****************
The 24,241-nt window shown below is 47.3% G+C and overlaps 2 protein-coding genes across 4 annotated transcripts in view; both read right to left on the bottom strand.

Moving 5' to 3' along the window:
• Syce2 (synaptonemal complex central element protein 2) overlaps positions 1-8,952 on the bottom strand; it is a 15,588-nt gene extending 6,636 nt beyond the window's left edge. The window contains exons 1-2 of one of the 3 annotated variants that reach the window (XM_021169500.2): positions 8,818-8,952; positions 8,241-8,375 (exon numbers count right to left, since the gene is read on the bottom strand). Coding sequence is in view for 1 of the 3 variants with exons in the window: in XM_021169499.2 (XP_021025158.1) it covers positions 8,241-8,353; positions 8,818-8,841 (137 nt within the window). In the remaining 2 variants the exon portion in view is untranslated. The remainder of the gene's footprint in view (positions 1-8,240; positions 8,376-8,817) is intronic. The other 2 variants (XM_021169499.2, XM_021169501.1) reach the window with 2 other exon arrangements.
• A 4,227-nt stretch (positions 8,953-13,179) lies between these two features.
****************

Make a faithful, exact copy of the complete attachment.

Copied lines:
The 24,241-nt window shown below is 47.3% G+C and overlaps 2 protein-coding genes across 4 annotated transcripts in view; both read right to left on the bottom strand.

Moving 5' to 3' along the window:
• Syce2 (synaptonemal complex central element protein 2) overlaps positions 1-8,952 on the bottom strand; it is a 15,588-nt gene extending 6,636 nt beyond the window's left edge. The window contains exons 1-2 of one of the 3 annotated variants that reach the window (XM_021169500.2): positions 8,818-8,952; positions 8,241-8,375 (exon numbers count right to left, since the gene is read on the bottom strand). Coding sequence is in view for 1 of the 3 variants with exons in the window: in XM_021169499.2 (XP_021025158.1) it covers positions 8,241-8,353; positions 8,818-8,841 (137 nt within the window). In the remaining 2 variants the exon portion in view is untranslated. The remainder of the gene's footprint in view (positions 1-8,240; positions 8,376-8,817) is intronic. The other 2 variants (XM_021169499.2, XM_021169501.1) reach the window with 2 other exon arrangements.
• A 4,227-nt stretch (positions 8,953-13,179) lies between these two features.